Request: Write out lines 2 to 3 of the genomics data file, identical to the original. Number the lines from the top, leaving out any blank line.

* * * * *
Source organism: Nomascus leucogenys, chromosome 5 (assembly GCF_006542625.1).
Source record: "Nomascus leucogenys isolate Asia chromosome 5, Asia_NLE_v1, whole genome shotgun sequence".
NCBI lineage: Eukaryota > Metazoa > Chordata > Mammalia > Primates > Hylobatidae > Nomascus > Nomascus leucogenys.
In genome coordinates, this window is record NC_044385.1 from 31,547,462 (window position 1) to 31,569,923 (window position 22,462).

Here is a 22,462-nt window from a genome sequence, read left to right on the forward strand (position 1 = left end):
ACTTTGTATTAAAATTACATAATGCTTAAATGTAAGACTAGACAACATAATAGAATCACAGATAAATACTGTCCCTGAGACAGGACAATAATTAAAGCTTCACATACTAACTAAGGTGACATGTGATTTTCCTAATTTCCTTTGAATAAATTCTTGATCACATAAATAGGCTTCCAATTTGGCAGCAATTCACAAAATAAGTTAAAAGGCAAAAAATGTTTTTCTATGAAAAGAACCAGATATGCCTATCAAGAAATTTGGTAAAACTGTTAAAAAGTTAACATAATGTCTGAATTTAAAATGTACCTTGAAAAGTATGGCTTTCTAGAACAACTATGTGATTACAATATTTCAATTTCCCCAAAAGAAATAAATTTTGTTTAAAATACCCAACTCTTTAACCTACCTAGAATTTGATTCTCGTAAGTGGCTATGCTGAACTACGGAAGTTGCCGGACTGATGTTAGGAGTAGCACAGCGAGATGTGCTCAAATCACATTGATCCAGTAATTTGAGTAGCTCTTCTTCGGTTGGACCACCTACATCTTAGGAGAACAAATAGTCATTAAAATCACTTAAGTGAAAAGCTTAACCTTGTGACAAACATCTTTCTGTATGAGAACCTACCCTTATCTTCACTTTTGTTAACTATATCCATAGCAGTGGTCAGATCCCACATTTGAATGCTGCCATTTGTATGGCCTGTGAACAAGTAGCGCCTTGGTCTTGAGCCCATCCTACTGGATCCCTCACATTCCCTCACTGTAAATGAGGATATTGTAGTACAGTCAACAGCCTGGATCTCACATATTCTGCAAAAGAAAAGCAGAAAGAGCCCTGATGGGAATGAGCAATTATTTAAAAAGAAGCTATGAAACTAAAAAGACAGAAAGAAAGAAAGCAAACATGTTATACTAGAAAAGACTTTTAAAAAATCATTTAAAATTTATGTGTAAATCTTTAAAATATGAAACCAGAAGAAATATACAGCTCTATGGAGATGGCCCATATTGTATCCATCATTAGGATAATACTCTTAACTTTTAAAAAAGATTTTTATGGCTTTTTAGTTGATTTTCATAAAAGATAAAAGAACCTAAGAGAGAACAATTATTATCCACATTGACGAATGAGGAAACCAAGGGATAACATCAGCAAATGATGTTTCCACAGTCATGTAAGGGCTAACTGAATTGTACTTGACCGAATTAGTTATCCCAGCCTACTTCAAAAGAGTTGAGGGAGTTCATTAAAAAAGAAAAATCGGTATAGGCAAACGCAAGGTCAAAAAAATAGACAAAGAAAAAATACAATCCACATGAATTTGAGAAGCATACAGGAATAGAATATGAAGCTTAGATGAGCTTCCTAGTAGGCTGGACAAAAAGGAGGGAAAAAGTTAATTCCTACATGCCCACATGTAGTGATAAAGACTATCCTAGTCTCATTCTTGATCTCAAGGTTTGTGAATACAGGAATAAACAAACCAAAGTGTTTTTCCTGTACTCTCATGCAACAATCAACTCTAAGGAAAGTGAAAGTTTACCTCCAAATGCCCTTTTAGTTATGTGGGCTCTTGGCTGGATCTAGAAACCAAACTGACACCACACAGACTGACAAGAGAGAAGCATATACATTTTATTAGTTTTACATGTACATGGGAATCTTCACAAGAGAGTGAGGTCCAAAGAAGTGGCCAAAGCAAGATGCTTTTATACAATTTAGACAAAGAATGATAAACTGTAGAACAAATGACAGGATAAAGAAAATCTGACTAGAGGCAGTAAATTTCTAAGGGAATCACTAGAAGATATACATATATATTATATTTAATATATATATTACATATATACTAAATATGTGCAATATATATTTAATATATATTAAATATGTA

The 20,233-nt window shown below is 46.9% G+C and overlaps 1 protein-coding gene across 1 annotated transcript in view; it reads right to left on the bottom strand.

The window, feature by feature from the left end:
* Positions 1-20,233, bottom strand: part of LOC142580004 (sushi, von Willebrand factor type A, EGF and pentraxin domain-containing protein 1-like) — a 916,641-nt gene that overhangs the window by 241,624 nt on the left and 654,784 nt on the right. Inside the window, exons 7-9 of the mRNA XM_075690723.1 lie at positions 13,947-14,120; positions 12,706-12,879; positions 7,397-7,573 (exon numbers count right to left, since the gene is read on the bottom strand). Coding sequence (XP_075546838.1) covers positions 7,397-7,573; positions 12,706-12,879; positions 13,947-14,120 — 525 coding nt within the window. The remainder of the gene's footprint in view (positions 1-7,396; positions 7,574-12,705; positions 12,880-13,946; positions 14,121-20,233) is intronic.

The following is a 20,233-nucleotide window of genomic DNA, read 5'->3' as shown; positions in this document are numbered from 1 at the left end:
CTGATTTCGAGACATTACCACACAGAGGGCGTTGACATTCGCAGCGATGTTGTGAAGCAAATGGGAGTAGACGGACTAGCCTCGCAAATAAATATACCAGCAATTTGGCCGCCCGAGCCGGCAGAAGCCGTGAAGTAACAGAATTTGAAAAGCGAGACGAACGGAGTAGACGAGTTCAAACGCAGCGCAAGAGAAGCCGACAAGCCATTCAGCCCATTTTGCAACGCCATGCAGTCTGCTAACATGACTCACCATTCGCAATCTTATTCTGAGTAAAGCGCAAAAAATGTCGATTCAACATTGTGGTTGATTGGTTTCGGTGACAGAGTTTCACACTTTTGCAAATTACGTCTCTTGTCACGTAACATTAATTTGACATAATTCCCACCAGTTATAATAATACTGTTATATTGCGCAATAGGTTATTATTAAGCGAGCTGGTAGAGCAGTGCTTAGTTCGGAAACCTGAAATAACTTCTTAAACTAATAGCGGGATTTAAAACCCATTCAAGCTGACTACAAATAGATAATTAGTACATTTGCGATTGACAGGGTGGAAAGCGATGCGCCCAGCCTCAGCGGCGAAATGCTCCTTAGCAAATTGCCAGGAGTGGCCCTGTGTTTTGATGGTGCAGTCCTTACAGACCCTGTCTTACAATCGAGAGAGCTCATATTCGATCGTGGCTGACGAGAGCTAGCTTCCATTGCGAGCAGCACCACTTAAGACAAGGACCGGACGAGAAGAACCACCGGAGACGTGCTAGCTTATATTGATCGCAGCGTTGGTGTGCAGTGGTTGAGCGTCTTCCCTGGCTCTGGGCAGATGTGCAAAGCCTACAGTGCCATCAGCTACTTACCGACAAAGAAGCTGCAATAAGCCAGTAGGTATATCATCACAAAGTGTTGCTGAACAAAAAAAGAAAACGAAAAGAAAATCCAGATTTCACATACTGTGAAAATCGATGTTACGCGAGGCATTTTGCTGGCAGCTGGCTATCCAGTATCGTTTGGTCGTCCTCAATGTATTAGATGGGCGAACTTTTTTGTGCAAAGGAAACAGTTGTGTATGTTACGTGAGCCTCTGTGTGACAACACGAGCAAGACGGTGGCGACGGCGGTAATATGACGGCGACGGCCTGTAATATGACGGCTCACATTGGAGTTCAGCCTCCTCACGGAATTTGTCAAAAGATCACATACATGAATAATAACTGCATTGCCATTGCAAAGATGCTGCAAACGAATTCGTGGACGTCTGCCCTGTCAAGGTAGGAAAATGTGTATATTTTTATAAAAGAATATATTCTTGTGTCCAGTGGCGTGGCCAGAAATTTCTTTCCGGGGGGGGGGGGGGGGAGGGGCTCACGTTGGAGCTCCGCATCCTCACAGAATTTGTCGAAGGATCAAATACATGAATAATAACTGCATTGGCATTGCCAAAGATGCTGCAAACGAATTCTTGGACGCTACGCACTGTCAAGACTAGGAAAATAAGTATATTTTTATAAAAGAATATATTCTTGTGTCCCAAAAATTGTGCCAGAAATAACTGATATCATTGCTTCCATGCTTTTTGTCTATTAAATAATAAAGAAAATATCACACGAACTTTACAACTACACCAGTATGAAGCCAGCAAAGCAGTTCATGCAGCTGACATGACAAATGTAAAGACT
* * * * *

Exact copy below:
Source record: "Nomascus leucogenys isolate Asia chromosome 5, Asia_NLE_v1, whole genome shotgun sequence".
NCBI lineage: Eukaryota > Metazoa > Chordata > Mammalia > Primates > Hylobatidae > Nomascus > Nomascus leucogenys.